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Oiche Samhain

Loughaghery Presbyterian Church
County Down

   Happy Halloween!  This pagan festival in Ireland marked the end of summer and beginning of winter (the dark season) and was celebrated the night of October 31 through November 1.  It was believed that at midnight the path between this world and the next was opened and the spirits were free to roam the earth.  Hearth fires were left burning to warm the dead ancestors who would congregate there.  Don't we wish it were that easy and we could get them to tell us all their secrets!  As Christianity took over November 1st was celebrated as All Saint's Day and Oiche Samhain became All Hallows Eve or Halloween.

   Since my dead ancestors haven't been warming themselves at my hearth lately or telling me their secrets, I guess I'll just have to keep looking for them.  Sources of graveyard inscriptions might be one way to find out their death dates and perhaps other family members interred with them.  Many years ago I found a book titled Graveyard Inscriptions - County Down published by the Ulster Historical Foundation.  There in volume 18 was the information about my great, great grandfather.  


    (White limestone in a low-railed enclosure).  Erected by James Moag in
     memory of his father William S. Moag who departed this life 19th Sept.
     1879 aged 55 years.  Also their three children: - Richard J. aged 14
     months; John D. (aged)  7 (months); Minnie (aged) 7 years. 

     Not dead but sleeping
     A quiet peaceful rest;
     Jesus, the spirit keeping,
     In the mansions of the blest.

   Not only had I found the final resting place of William Moag, but I also learned about 3 additional children.  According to the book he was interred in the Loughaghery Presbyterian Graveyard in County Down.  A few years later while visiting Ireland I hunted down the church and found the grave.  The "low-railed enclosure" was gone and there appeared to be a new grave.  Thinking that there might be someone still living in the family I checked with the church only to find that since no one was left from the family, the grave had been least they left the original stone for me to find.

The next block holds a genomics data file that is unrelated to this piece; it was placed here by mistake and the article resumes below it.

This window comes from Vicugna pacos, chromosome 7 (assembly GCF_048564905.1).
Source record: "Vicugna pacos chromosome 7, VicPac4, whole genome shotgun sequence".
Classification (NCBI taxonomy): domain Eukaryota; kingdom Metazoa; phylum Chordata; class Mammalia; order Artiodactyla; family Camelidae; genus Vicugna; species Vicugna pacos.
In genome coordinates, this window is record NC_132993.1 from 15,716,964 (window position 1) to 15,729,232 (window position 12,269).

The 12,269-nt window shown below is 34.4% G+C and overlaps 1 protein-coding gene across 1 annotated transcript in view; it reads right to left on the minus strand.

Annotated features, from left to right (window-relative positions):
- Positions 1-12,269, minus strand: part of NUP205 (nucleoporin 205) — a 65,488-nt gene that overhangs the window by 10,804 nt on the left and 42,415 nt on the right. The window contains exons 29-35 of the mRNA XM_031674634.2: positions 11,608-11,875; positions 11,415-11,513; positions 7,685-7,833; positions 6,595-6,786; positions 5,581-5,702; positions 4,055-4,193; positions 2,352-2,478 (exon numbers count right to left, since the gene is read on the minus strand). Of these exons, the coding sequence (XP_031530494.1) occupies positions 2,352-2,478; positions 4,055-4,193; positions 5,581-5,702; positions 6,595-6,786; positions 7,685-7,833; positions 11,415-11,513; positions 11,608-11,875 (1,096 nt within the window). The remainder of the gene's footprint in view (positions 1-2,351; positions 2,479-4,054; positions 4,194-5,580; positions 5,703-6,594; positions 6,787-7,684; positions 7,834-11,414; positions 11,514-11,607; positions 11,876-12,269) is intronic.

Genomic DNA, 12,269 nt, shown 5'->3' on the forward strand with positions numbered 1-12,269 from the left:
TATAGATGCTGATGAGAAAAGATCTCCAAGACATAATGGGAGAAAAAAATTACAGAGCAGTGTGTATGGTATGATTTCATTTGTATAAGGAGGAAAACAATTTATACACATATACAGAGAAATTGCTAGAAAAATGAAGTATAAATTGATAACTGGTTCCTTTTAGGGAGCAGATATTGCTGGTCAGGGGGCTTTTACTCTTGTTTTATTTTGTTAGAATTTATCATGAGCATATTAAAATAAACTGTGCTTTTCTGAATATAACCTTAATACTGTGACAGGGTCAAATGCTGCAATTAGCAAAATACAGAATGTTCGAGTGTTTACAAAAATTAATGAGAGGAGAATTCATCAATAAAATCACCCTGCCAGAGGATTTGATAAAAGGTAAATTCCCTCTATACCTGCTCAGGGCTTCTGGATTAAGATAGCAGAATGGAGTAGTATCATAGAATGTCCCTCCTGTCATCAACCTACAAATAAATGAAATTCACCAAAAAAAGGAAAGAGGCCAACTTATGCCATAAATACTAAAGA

I have also found other graves in Counties Monaghan and Westmeath, but through family members.

   So where do you look for graveyard information?  The Ulster Historical Foundation has a database of over 50,000  inscriptions (membership required) and there are over 176,000 graveyard inscriptions in the Irish Family History Foundation databases (pay per view).  Eneclann has published Brian J. Cantwell's Memorials of the Dead on CD and they are also available at IrishOrigins (subscription) and (subscription or pay per view).  These cover primarily Wicklow and Wexford.  There is a free index to the CD's at the Cantwell's website.

   Finally, if you know the location of your ancestor in Ireland, I'd suggest you check the Ireland GenWeb Project for the county.  Many of these sites have cemetery listings that have been done by local volunteers and are free.  You can also search for "graveyard inscriptions" with the county or parish name.   

   Happy Halloween and Happy Hunting!


© Donna M. Moughty 2007- 2018